For me in many ways its a question of how bad and how soon. I missed the last low on the ASX 200 at 5,050 for this very reason. At present the market is addressing a single head of this 20 headed monster. Its looking at the EPS for June 2008 quarter and the expectations which were insane have been hosed down and as such the US and our market has fallen. It has still factored into it a tame CPI outlook which to be blunt is total bulldust. Suggesting oil goes from US$80 per barrel in Dec 2007 to here US$140- and US CPI remains at 4.1% vs 4.2% now is the stupidest thing I have seen in 25 years of being a trader. Just as bad is these absurd EPS numbers factored into the equity prices of US shares. Calling EPS to grow at 25% in the next 18 months is insane. Calling somehow for things to rebound to me at least utterly stupid.


What fueled a lot of the growth of the US for the last 10 years was credit and a credit binge from hell. PEAK CREDIT or PEAK DEBT is something which I ascribe to. US credit conditions are shocking and any expansion beyond the peak is just not possible. Banks in the US are faced with on the housing side with shrinking security on the loans already granted and as such are CONTRACTING credit not expanding it. The US home equity loans of 400 billion a year are a thing of the past. The equity the US homeowners have in their McMansions is contracting and has been for some time. If you take this out further similar tales of woe abound out there and without the 1.5 trillion more debt racked up each year to fuel the US economy any call of some magic rebound is just that.


So if things are so bad why hasn't the US stock market had a cow ? Beats me. To be a mere 20% off an all time high a high fueled by high octane debt is just not enough and why I have been mumbling for 9 months now the thing needs to go 33% ish or 4,700 for our market and then I will have a look at things. The outlook is bleak and has been bleak for me since they rallied it from 5,050 to 5,950 and back here again not much has changed to my underlying picture and outlook. Perceptions have been messed with in the extreme but the bottom line picture despite the market rallying 900 points was not getting better it was getting worse in leaps and bounds. Inflation and not just petrol or crude but this made up half of it just made the whole possibility of any recovery even stabilization not possible despite expert after expert being wheeled out telling us its all over not 8 weeks ago.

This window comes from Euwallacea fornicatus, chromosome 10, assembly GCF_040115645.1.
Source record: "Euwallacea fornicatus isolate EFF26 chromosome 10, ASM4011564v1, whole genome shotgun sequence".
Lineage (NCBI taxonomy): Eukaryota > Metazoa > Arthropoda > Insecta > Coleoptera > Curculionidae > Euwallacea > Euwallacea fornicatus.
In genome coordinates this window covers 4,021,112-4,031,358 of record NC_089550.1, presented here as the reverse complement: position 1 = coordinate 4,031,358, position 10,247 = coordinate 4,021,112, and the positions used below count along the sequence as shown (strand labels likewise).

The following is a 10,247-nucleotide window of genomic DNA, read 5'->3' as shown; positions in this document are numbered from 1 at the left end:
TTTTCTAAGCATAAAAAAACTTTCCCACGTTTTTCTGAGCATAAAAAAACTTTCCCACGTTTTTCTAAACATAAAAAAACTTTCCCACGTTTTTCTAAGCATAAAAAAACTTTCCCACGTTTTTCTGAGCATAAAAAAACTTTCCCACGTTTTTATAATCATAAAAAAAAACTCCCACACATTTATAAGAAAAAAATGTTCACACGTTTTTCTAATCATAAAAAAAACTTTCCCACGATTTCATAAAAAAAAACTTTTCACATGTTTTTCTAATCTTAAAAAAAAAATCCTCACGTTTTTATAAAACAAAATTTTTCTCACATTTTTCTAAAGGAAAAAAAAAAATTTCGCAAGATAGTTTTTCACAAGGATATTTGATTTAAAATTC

Bulldust I said then and I say now. This problem is massive and structural and even if they were able to let the air out of the housing side slowly it leaves 5 other types of overpriced asset classes to address and that still leaves the absolute size of the debt and ability to fund it. I don't think its possible so it scares me the inflation outlook and the unreported US CPI being so much higher after all these seasonal adjustments come out its insane. USA could not afford US fed funds at 5.25% and it imploded and leveraged companies started to topple so their solution was to save the equity side to lower rates when inflation doubled from 2% to 4% and the result is I suspect its now 6% if not 7%. US bond markets had rallied in response to the US feds cuts but of great concern to them of late is the total reversal of yields and what I thought then what idiot buys a 10 year bond at 3% when CPI is 4% and rising is so so true.